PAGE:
Aliasing of commands

Spencer Collyer spencer at
Tue Sep 24 00:52:57 PDT 2002

(I'm sending this to lfs-chat, because it's gotten OT for lfs-support. But
as I'm not subbed to lfs-chat I'll not see any responses :-} )

On Mon, 23 Sep 2002 20:25:38 -0600, Rob Park wrote:
> On Sunday 22 September 2002 01:56 pm, Spencer Collyer wrote:
> > > yes "y"|<whatever>
> > >
> > > Then it answers all the questions with "y".
> Of course, there's also the -f option which overrides -i.
> > I find the aliasing of 'cp', 'rm', and 'mv' to include the '-i' option
> > intensely annoying, and it can also (in some circumstances) be quite
> > dangerous. Dangerous because, if you move to someone else's account to
> > do some work, and they _don't_ have these aliases, you can delete or
> > overwrite stuff without any warnings. I prefer to have to manually
> > check for stuff myself before doing anything potentially destructive,
> > that way I don't get into the habit of having the machine check it for
> > me, and then getting caught out by my own laziness.
> I hate this argument. It's so stupid. You seem to assume that if there
> is a number of files in a directory that I want to delete, and a number
> that I want to keep, I will simply "rm *", and answer "n" to the ones I
> want to keep. This is something that I do not do.

Nope, not assuming anything. If you did the above then that would be daft
(let's face it, everyone's gotten into the 'yes-loop' at some point, where
they just automatically hit 'y' to each question, which almost inevitably
leads to an 'Oh no!' moment...). It's just I find it much better (and
safer, IMHO) to check the pattern I'm going to use in a delete only picks
up the files I want _before_ I do the delete, rather than sitting there
hitting 'y' for each file, which can take much more effort - to me the
lazy way is to use the correct regex, not to accept or reject each file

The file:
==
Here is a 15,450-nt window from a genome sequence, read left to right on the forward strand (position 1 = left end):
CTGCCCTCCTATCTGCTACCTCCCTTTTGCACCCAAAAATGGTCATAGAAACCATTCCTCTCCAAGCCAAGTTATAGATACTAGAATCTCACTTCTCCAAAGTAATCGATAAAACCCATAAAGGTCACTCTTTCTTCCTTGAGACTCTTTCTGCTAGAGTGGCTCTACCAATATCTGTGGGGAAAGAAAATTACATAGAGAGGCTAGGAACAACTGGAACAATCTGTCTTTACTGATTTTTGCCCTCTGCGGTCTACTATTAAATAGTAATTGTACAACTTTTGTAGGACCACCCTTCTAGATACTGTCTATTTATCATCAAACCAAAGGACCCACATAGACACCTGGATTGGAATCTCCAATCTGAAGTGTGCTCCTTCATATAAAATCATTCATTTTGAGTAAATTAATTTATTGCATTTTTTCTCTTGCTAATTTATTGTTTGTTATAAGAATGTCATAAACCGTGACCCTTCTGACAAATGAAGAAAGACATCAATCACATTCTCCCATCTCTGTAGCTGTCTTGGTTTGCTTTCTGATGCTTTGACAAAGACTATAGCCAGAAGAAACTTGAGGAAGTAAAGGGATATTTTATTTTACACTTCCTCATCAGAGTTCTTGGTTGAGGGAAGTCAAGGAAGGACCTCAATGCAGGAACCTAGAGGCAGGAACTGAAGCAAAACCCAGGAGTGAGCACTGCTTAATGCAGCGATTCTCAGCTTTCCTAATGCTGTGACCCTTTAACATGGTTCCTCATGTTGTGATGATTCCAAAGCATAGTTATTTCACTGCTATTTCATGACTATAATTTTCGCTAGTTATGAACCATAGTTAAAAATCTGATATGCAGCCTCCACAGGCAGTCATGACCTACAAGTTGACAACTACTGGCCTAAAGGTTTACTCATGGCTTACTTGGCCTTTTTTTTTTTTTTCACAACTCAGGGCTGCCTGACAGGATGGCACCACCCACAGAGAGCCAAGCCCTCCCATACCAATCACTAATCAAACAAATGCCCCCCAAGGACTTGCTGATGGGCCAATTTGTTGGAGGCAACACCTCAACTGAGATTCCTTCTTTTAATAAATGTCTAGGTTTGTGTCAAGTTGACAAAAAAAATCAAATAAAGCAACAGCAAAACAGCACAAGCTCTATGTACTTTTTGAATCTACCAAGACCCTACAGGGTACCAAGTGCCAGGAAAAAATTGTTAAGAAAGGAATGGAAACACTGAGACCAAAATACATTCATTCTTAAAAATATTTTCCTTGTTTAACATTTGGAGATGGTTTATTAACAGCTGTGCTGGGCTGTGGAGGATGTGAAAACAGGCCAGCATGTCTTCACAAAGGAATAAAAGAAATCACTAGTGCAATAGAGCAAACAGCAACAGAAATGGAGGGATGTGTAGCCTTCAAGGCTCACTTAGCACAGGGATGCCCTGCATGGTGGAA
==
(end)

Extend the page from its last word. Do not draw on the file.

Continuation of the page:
individually. And on those rare occasions when I _do_ want to go through
the files individually I can just add the '-i' option to the command.

> ... Also, I never use any
> computer but my own, so the chances of using "someone else's account"
> are completely illusory.

Used to happen on a reasonably regular basis at the last place I worked.
If you only ever use your own computer it's not a problem.

I'm not against the use of aliases - heck, I use them all the time myself.
However, what I really don't like is giving the alias the same name as the
original command - if I type 'rm' in, I want it to do what 'rm' does on
every system, not what it happens to have been aliased to. If you want to
always use 'rm -i' use a different name, like 'rmi'. And ones that have
been set up by distro providers by default are even worse, because it
means that anyone who doesn't know the proper behaviour of the various
commands might never find them out, and just assume (say) that rm always
asks about each file in turn, which could cause all sorts of problems if
they use a system where that ain't so - like, for instance, someone who
has used a distro of Linux at home, then gets a job working on a Unix box.


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